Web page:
Saturday, 27 September 2014
If this isn't nice, what is?
Thank Kurt Vonnegut's Uncle Alex for the great writer's most valuable piece of wisdom, which I'm proud to say has been taken up by our nearest and dearest young generation (more anon). That it had a huge impact on America's sharpest and funniest literary polemicist is obvious from the places where he quotes it (or rather, to be precise, 'If this isn't nice, I don't know what is'), not least often in a series of graduation speeches probably not meant to be anthologised. But it achieves its best definition in the nearest KV got to an autobiography, or rather a little book of wit and wisdom, A Man Without a Country (subtitled A Memoir of Life in George W Bush's America, misleadingly since its timespan is far greater. I only wish he'd lived to pen his thoughts about Barack Obama's America - that might have given just a little glimmer of hope).
The context begins with a negative before accentuating the positive.
When I got home from the Second World War, my Uncle Dan clapped me on the back, and he said, 'You're a man now'. So I killed him. Not really, but I certainly felt like doing it.
Dan, that was my bad uncle, who said a male can't be a man unless he'd gone to war.
But I had a good uncle, my late Uncle Alex. He was my father's kid brother, a childless graduate of Harvard who was an honest life-insurance salesman in Indianapolis. He was well-read and wise. And his principal complaint about other human beings was that they seldom noticed when they were happy. So when we were drinking lemonade under an apple tree in the summer, say, and talking lazily about this and that, almost buzzing like honeybees, Uncle Alex would suddenly interrupt the agreeable blather to exclaim, 'If this isn't nice, I don't know what is'.
So I do the same now, and so do my kids and grandkids. And I urge you to please notice when you are happy, and exclaim or murmur or think at some point, 'If this isn't nice, I don't know what is'.
Just before the great happiness of our Garrick birthday dinner for four of the godchildren - two reaching 21 this year, two 18 - along with their parents, a close friend and my mother (to celebrate her whizzing back to health after hip and heart ops), I picked up a copy of the graduation speech book compiled after Vonnegut's death.
I didn't use anything from it in my own speech, which was mainly to praise the two sets of estranged parents for each and every one passing on so many intimations of their own rich hinterlands, their culture and essential decency, to the fine young four who are now very much their own people. But Evi, Maddie and Alexander have all enjoyed the Vonnegut books I bought them; every teenager/twentysomething should read him. I think Kurt would have been pleased with Evi playing up to - which means half taking the piss out of - the taboid photographer at the Oxford May Ball in this pic which we saw to our surprise in London's free morning rag: at first I didn't think 'Eva Hale' was my very sensible goddaughter. How we all laughed.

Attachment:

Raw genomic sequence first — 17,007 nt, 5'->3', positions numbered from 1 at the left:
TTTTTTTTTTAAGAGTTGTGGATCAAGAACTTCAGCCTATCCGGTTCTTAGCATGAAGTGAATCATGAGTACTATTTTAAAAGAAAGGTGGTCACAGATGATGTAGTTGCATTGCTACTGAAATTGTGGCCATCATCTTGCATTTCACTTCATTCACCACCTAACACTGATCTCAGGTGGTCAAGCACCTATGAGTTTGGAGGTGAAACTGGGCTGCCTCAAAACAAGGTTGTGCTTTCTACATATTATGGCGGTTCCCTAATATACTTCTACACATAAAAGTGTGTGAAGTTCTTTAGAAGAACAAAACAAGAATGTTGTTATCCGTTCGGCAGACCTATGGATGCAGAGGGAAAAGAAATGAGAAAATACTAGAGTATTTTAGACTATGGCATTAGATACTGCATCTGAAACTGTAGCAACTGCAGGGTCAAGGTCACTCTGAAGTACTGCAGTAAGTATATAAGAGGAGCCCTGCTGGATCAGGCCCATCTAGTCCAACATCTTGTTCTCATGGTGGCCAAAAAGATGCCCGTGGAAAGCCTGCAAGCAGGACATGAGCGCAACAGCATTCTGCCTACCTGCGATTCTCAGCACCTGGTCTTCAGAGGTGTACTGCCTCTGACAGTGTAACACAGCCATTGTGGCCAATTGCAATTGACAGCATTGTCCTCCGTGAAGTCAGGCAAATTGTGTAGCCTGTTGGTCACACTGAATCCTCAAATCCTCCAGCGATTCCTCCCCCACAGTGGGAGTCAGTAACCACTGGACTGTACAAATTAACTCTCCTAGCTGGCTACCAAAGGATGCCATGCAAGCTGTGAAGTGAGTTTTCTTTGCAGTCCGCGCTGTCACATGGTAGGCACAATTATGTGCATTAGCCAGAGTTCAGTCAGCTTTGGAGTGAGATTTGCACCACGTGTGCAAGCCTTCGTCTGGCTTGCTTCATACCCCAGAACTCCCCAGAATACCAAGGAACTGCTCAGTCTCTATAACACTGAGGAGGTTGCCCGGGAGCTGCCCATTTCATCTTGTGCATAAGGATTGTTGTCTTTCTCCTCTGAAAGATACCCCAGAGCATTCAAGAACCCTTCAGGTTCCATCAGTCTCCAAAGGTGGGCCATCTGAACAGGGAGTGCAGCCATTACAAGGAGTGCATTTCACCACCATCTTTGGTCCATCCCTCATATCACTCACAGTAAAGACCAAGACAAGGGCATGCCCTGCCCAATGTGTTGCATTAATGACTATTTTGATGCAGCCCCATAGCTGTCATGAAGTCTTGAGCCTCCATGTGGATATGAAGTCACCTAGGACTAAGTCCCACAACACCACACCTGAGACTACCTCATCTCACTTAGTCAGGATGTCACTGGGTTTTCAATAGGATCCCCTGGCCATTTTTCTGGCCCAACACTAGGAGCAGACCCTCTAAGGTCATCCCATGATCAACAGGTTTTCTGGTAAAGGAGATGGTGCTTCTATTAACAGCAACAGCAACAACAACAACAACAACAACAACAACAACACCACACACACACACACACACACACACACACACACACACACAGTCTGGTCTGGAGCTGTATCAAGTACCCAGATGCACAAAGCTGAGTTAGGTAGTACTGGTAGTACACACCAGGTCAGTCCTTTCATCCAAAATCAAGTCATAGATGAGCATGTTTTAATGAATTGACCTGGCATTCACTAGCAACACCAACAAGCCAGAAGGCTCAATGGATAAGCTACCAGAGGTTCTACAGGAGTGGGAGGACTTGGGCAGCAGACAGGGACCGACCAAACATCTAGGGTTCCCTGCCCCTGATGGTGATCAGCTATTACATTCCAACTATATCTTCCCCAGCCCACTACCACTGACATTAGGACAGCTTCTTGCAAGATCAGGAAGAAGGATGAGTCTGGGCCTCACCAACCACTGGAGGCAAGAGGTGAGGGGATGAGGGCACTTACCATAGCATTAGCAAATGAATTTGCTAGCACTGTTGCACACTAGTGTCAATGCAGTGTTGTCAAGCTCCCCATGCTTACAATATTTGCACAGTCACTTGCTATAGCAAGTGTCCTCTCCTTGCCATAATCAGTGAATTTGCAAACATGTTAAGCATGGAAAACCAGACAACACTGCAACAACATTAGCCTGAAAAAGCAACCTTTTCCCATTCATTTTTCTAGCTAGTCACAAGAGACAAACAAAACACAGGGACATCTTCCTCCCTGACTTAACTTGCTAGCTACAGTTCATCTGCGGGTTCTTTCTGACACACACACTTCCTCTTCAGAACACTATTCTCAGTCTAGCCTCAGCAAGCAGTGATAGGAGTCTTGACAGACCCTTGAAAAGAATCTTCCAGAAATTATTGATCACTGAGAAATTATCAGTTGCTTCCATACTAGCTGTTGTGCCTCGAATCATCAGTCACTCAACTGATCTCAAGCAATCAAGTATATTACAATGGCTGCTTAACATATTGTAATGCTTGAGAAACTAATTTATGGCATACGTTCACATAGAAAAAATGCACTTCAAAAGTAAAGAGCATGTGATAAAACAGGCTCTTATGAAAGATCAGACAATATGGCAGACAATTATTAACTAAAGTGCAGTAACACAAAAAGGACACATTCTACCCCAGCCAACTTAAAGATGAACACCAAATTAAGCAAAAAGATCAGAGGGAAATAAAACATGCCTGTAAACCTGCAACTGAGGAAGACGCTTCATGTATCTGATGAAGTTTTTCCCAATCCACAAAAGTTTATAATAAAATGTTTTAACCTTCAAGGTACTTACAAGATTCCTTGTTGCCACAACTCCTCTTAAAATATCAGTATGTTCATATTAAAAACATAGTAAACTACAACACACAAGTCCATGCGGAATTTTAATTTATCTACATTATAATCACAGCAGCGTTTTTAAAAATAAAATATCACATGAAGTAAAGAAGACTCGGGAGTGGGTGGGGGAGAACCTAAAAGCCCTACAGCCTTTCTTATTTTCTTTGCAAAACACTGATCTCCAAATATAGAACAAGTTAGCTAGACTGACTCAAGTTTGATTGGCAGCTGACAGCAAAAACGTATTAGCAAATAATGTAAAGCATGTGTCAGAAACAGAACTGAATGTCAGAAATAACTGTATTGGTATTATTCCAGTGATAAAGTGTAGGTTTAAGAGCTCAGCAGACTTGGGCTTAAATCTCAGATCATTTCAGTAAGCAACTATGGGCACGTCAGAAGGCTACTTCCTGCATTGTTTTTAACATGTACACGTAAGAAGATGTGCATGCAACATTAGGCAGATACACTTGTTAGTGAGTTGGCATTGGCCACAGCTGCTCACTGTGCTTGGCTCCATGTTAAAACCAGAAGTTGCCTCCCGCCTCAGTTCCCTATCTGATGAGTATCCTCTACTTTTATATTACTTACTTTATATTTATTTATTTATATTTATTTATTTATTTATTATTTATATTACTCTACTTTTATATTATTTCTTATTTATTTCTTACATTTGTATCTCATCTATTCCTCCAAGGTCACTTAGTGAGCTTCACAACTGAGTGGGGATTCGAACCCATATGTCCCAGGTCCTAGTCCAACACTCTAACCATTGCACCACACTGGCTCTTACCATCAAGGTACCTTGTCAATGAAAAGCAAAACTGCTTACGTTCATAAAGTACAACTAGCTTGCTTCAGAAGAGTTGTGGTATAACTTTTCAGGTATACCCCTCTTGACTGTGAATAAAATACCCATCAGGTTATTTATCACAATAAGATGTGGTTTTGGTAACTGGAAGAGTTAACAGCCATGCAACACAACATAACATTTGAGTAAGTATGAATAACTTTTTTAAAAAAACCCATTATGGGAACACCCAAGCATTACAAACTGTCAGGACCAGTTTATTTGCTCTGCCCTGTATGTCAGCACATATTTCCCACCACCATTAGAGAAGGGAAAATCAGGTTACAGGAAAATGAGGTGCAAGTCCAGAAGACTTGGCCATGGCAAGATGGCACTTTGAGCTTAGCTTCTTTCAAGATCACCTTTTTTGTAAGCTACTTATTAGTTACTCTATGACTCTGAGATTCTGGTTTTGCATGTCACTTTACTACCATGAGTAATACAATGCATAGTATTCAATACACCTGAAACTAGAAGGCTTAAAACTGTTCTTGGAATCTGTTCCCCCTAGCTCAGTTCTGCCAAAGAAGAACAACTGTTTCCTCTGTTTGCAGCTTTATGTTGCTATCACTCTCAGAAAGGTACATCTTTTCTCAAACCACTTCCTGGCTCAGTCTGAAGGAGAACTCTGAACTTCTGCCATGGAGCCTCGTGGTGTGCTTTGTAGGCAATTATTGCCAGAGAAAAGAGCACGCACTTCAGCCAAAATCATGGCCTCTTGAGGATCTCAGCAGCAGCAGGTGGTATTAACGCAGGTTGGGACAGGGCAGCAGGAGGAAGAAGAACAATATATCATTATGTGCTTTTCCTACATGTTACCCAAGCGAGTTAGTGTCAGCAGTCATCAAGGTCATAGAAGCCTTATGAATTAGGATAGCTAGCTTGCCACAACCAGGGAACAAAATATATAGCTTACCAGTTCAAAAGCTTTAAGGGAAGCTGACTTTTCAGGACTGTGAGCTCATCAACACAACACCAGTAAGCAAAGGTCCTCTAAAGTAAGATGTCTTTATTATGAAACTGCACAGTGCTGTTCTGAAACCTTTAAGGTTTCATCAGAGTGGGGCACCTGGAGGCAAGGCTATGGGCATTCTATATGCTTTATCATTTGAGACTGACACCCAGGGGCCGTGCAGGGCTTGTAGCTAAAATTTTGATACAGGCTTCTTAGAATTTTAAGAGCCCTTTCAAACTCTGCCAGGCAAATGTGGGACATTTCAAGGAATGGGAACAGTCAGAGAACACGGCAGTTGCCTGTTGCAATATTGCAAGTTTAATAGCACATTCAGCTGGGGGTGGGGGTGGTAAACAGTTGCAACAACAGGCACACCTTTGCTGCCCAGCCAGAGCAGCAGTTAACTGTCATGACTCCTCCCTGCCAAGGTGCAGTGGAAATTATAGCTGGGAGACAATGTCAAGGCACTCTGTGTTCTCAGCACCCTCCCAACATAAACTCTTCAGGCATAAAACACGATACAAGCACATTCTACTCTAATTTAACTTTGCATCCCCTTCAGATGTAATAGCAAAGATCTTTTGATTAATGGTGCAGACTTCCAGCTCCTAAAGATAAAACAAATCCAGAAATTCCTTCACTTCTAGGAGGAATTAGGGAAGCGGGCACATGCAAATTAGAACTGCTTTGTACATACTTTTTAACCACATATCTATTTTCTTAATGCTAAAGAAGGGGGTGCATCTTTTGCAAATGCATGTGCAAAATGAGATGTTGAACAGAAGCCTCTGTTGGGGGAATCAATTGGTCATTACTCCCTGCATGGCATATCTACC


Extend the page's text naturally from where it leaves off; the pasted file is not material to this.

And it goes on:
Having shared Slaughterhouse Five with Alexander, I was delighted that he's been finding my personal favourite among the ones I've read, Breakfast of Champions, even better - if, of course, not quite as significant for Vonnegut's personal history.
The big payoff came when Alexander and father Christopher came to join me at the East Neuk Festival's all-day Schubertiade. Plans for lunch boxes to be delivered to Crail had failed, and we were more than happy to wait for some of the best fish and chips in Scotland. Which we took back to the house where cicerona Debra Boraston was staying with festival CEO Svend Brown and his partner Roy McEwan. In the garden by the sea, we ate our f&c to the strains of the Belcea Quartet warming up inside for their afternoon recital. And Alexander said exactly what I was thinking, as if on cue: 'if this isn't nice, I don't know what is'. Featured, clockwise, David Kettle, the Waltons, Debra, me, Alexander (Christopher must be taking the photo).
And from the other angle, shot taken with Ken's camera and duly posted by him on social media.
'If this isn't nice, I don't know what is' could also have been applied to the previous evening's post-concert time by the sea, just down the valley from Cambo House where I was lucky to be staying, with Alexander's ma Julie and her partner Andy. The sun was setting at the end of the concert (one of two photos taken with my crappy mobile, as the pocket Olympus had just given up the ghost)
but it still wasn't entirely dark at nearly 11pm.
Another moment of happiness was on the last day, where I took my bathing trunks and borrowed a towel at a lunchtime party hosted by the very charming, easy festival chairman and his wife at Elie. The garden gate has steps beyond it down to this most glorious of beaches - photo taken with Debra's iPhone - and there, once I'd cleared the jellyfish zone, I had a blissful North Sea swim looking over to North Berwick and East Lothian, and up to a flotilla of eider ducks who didn't paddle away.
Despite all the mounting world horrors, these happy times to treasure have been so many, this year so far at least, and they bring me back not only to Vonnegut but also to my own favourite poem, Auden's 'A Summer Night' and this stanza especially, which no doubt I've quoted before:
And, gentle, do not care to know,
Where Poland draws her eastern bow,
What violence is done,
Nor ask what doubtful act allows
Our freedom in this English house,
Our picnics in the sun.